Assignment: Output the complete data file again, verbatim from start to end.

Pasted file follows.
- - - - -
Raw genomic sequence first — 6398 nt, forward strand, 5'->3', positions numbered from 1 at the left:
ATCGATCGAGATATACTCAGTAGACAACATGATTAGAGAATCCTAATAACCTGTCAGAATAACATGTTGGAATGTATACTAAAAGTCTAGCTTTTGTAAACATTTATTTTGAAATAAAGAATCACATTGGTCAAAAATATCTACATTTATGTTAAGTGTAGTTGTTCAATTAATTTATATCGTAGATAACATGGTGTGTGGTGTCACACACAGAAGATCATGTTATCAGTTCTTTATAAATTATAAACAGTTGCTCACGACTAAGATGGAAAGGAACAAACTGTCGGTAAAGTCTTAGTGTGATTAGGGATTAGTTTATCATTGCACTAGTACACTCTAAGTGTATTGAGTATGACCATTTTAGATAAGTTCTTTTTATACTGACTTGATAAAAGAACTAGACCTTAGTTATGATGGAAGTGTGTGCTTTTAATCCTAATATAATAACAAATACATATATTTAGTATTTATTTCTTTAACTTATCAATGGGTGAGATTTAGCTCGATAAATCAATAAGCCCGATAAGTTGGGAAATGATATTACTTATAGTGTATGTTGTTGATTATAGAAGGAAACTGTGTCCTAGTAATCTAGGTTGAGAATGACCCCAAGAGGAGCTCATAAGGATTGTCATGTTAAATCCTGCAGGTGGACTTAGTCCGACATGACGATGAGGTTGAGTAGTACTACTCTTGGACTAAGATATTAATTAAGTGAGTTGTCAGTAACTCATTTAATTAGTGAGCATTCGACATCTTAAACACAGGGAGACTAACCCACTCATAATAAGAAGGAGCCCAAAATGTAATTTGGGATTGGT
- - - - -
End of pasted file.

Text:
Raw genomic sequence first — 6398 nt, forward strand, 5'->3', positions numbered from 1 at the left:
ATCGATCGAGATATACTCAGTAGACAACATGATTAGAGAATCCTAATAACCTGTCAGAATAACATGTTGGAATGTATACTAAAAGTCTAGCTTTTGTAAACATTTATTTTGAAATAAAGAATCACATTGGTCAAAAATATCTACATTTATGTTAAGTGTAGTTGTTCAATTAATTTATATCGTAGATAACATGGTGTGTGGTGTCACACACAGAAGATCATGTTATCAGTTCTTTATAAATTATAAACAGTTGCTCACGACTAAGATGGAAAGGAACAAACTGTCGGTAAAGTCTTAGTGTGATTAGGGATTAGTTTATCATTGCACTAGTACACTCTAAGTGTATTGAGTATGACCATTTTAGATAAGTTCTTTTTATACTGACTTGATAAAAGAACTAGACCTTAGTTATGATGGAAGTGTGTGCTTTTAATCCTAATATAATAACAAATACATATATTTAGTATTTATTTCTTTAACTTATCAATGGGTGAGATTTAGCTCGATAAATCAATAAGCCCGATAAGTTGGGAAATGATATTACTTATAGTGTATGTTGTTGATTATAGAAGGAAACTGTGTCCTAGTAATCTAGGTTGAGAATGACCCCAAGAGGAGCTCATAAGGATTGTCATGTTAAATCCTGCAGGTGGACTTAGTCCGACATGACGATGAGGTTGAGTAGTACTACTCTTGGACTAAGATATTAATTAAGTGAGTTGTCAGTAACTCATTTAATTAGTGAGCATTCGACATCTTAAACACAGGGAGACTAACCCACTCATAATAAGAAGGAGCCCAAAATGTAATTTGGGATTGGT